Unfortunately, the narrator is unlikeable – admittedly, she’s a torturer, so it’s not really fair to expect her to be sympathetic – but she’s also too obtuse. It feels like she’s withholding information from the reader simply in order to extend the story. The novella seems longer than it needs to be. I suspect this is partly in order to ramp up the effects of the “temporal jihadists”. The earth has to suffer increasingly worse attacks in order to set up the final pay-off.
‘Truth’ does have something important to say and I consider that a point in its favour. It makes clever use of recent history, commenting on both the invasion of Iraq and the US’s criminal use of torture. It feels a tiny bit out-of-date now that Obama is president, but of course it was originally published before the presidential election so it’s hard to hold that against it.
There’s little doubt in my mind that ‘Truth’ is better than ‘The Erdmann Nexus’, but I still can’t quite love it. Possibly because it feels too long for its contents.
I quite like that branch of science fiction which uses the quotidian to explore the extraordinary. But it has to be done right. Sf operates using an open mechanism: the workings of its plot are visible to the reader. Unlike in a crime novel, which must hide those workings so that the final reveal is satisfying to the reader. So for sf, the explanation for the extraordinary has to be presented up front, and then the story should show – or ramp up – the consequences.
In ‘The Erdmann Nexus’, a group of residents at an old folks’ home have been experiencing odd “events”, moments of what seems to be merged consciousness. The story hops between those involved, one of the helpers, a neurological researcher working on a project at the home, and a pair of detectives investigating the mysterious death of the helper’s legally-separated husband. The search for an explanation is led by Henry Erdmann, one of residents, a brilliant physicist who now teaches at a nearby university. It is not until the end of the novella that the reader learns what the events were and what caused them.
Unfortunately, hiding the extraordinary’s explanation, and only revealing it at the end, doesn’t work because it makes for an uninvolving narrative. And, for all its many viewpoints, ‘The Erdmann Nexus’ is pretty dull. (For an example on how to do it properly, see Ted Kosmatka’s ‘Divining Light’.)
Kress throws in a framing narrative, describing a sentient spaceship approaching Earth, but it seems entirely gratuitous. The plot certainly doesn’t require it. And the mentions of split photons, quantum entanglement and emergent complexity just obfuscate. When an author holds the explanation close to their chest, it has to be a damned impressive explanation to redeem the story. Kress’s isn’t. We’ve seen it before, in both science fiction and fantasy. In that respect, it’s not very different, truth be told, to Mike Resnick’s terrible ‘Alastair Baffle’s Emporium of Wonders’ on the novelette shortlist (see here); and not just because both feature OAP characters.
The single-note characterisation in ‘The Erdmann Nexus’ doesn’t help either – gossipy granny, bible-basher, ex-ballerina who pines for her past, blue-collar retiree out of his depth…. And detective Geraci – Kress might as well have named him Goren since he’s plainly based on Vince D’Onofrio’s character in Law & Order: Criminal Intent.
Kress has appeared on Hugo ballots an impressive number of times – 11 nominations and one win, according to the Locus Index to SF Awards. This should not have been one of them. I have to wonder if it was another choice driven by nostalgia….
I think I’m going to start doing this sort of thing regularly – a fortnightly run-down on the books I’ve read and the films I’ve watched. It’s sort of the blog equivalent of reality television, without having to resort to pimpage or thieving content from elsewhere.
Books: Stickleback, Ian Edginton & D’Israeli (2007), first appeared in the comic 2000AD. The title character is a Victorian crime lord, initially presented as a mystery to be investigated by half-Turkish Scotland Yard detective Inspector Valentine Bey. But it’s all a plot because Stickleback is trying to defeat the City Fathers, a druidic brotherhood which has secretly controlled London since the Dark Ages. In the second story in this volume, Stickleback is the hero – well, antihero – as he prevents some eldritch horrors from taking over the earth after they’ve stolen the last dragon’s egg. Some mysteries are left unexplained – Stickleback’s real identity, for example. Excellent stuff.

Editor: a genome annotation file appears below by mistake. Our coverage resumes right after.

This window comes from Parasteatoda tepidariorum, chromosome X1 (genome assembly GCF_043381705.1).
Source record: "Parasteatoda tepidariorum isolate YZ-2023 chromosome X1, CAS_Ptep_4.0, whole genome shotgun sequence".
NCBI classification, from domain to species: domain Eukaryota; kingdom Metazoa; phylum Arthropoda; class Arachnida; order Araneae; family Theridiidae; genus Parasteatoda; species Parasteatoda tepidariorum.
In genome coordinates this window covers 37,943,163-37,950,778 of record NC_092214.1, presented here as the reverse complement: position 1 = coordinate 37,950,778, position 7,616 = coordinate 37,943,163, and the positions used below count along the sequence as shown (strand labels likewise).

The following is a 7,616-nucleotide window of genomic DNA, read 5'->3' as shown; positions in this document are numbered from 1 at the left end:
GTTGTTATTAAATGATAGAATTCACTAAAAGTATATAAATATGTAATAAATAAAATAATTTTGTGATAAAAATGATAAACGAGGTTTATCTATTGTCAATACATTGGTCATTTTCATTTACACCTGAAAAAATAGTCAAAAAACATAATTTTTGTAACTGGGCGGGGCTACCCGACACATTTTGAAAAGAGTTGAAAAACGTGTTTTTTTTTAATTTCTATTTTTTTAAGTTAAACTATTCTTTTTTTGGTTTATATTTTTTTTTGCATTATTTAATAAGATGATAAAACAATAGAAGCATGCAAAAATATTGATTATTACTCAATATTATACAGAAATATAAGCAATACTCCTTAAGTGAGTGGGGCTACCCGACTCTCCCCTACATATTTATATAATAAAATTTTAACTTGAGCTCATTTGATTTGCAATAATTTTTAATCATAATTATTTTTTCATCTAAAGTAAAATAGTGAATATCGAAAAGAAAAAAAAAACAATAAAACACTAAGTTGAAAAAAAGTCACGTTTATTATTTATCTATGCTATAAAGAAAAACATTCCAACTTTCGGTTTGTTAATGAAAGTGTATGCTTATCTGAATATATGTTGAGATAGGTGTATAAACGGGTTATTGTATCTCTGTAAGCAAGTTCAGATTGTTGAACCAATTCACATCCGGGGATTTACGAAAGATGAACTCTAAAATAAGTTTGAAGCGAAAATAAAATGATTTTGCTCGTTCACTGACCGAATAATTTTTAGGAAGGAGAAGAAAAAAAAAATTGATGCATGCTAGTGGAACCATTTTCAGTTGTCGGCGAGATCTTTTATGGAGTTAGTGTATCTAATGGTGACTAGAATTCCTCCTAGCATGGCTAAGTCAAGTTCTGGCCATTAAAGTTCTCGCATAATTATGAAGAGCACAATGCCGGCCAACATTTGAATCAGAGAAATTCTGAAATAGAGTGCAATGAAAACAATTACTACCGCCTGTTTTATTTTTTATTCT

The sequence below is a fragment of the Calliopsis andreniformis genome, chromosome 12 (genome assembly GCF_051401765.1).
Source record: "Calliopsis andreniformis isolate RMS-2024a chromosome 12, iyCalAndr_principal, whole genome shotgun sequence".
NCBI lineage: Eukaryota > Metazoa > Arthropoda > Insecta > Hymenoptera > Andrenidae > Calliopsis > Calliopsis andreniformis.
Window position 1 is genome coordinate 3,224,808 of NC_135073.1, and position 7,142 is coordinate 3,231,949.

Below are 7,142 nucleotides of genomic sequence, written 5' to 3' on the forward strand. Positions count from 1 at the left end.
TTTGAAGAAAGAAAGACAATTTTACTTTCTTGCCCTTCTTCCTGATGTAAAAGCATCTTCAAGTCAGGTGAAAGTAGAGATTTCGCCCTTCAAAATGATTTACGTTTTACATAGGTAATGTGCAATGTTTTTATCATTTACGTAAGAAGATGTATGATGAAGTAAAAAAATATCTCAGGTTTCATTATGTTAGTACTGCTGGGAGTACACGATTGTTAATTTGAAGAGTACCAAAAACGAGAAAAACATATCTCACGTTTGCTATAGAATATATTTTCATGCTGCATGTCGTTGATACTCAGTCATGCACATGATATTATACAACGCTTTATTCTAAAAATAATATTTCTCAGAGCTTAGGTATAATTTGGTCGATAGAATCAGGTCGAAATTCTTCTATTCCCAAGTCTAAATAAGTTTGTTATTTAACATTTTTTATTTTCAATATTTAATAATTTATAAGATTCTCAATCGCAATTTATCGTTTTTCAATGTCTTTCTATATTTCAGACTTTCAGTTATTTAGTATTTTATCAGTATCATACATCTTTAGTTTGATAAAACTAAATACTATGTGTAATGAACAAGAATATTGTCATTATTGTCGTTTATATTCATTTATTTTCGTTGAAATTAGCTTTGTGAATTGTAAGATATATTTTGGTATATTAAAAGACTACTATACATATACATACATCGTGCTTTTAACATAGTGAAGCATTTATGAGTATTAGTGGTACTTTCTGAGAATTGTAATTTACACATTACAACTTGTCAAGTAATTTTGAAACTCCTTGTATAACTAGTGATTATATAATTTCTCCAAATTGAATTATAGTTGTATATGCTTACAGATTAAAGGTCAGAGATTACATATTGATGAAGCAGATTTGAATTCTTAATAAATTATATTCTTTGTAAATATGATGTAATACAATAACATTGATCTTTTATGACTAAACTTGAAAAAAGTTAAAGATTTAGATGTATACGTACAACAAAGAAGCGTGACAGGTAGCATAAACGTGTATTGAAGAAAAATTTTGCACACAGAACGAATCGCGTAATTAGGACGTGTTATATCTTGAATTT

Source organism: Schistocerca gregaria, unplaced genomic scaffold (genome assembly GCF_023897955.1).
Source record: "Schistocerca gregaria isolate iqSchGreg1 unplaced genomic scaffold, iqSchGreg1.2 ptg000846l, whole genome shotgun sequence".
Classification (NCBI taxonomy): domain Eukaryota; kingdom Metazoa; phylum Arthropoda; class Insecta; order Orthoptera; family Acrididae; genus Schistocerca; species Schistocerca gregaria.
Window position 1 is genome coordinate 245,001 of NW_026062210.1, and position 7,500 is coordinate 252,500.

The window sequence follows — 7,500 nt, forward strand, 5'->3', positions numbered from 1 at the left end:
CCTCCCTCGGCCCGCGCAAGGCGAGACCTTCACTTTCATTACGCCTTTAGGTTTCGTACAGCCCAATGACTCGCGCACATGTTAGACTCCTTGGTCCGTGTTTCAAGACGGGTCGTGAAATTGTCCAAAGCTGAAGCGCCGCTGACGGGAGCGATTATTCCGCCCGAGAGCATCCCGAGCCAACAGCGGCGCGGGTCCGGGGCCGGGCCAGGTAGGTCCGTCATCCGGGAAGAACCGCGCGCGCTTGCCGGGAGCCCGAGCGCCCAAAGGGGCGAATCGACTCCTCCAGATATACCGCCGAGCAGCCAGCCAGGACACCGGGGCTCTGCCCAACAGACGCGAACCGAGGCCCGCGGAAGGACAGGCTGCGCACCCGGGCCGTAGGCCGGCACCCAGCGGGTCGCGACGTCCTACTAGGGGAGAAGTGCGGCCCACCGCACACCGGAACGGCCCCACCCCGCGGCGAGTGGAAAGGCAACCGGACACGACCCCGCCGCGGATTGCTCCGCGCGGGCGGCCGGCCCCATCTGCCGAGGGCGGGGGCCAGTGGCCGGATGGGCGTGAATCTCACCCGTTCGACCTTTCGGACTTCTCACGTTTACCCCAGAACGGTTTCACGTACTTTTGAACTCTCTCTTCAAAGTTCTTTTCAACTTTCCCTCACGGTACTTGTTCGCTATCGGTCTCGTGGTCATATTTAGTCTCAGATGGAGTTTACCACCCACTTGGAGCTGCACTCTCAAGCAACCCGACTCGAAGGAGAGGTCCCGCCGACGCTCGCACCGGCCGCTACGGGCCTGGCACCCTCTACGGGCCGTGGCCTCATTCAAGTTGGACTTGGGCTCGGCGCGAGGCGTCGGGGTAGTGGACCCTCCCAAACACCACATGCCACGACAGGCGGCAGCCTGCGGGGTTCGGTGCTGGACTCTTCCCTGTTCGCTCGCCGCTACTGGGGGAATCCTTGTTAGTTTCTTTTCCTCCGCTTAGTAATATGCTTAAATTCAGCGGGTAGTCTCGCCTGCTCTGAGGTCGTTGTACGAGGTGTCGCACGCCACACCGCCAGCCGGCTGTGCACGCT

Cloud Atlas, David Mitchell (2004), I liked less than I had expected to. It was shortlisted for the Booker, Nebula and Arthur C Clarke Awards, and won the British Book Awards Literary Fiction Award, so I had high hopes of it. Unfortunately, I thought the sf elements were clumsily done – a post-apocalypse story written in debased English… yawn. And the transcript of an interview with an uplifted clone in a corporate near-future Korea – hardly a ground-breaking idea – which is spoiled because the clone actually speaks in purple prose. Having said that, the book’s structure of six nested stories was a neat idea, and the writing was generally very good. Unfortunately, the whole didn’t quite add up to the sum of the parts, and the links between the stories often came across as forced. A noble failure, I think.
On Chesil Beach, Ian McEwan (2007), I was unsure about reading. I hadn’t really enjoyed his previous book, Saturday, so I wasn’t going to shell out money for his latest. But I managed to blag a copy of On Chesil Beach for nothing on bookmoch.com. And I’m glad I got it for nothing. It’s typical McEwan – well-written (and excellent in parts) – but his formula has long since lost its shine: ie, a leisurely build-up to a decision, the wrong choice is made, and the rest of the book shows the consequences of that choice. A new plot would be nice.
The Levant Trilogy, Olivia Manning (1977 – 1980), is, I think, better than The Balkan Trilogy. Admittedly, I’m interested in the period it covers – World War II in Egypt – because of the Salamander and Personal Landscape groups, two groups of poets and writers active during that time, which included Manning herself, Lawrence Durrell, Terence Tiller, Bernard Spencer, John Jarmain and Keith Douglas, among others. In this book, Guy Pringle remains mostly unsympathetic and Harriet Pringle still incapable of recognising what the people around her are really like. Sadly, the television adaptation Fortunes Of War didn’t handle this half of the story as well as it did The Balkan Trilogy – too much was missed out. The fact that the books are better should come as no real surprise. And this might well be one of the best books I’ve read so far this year.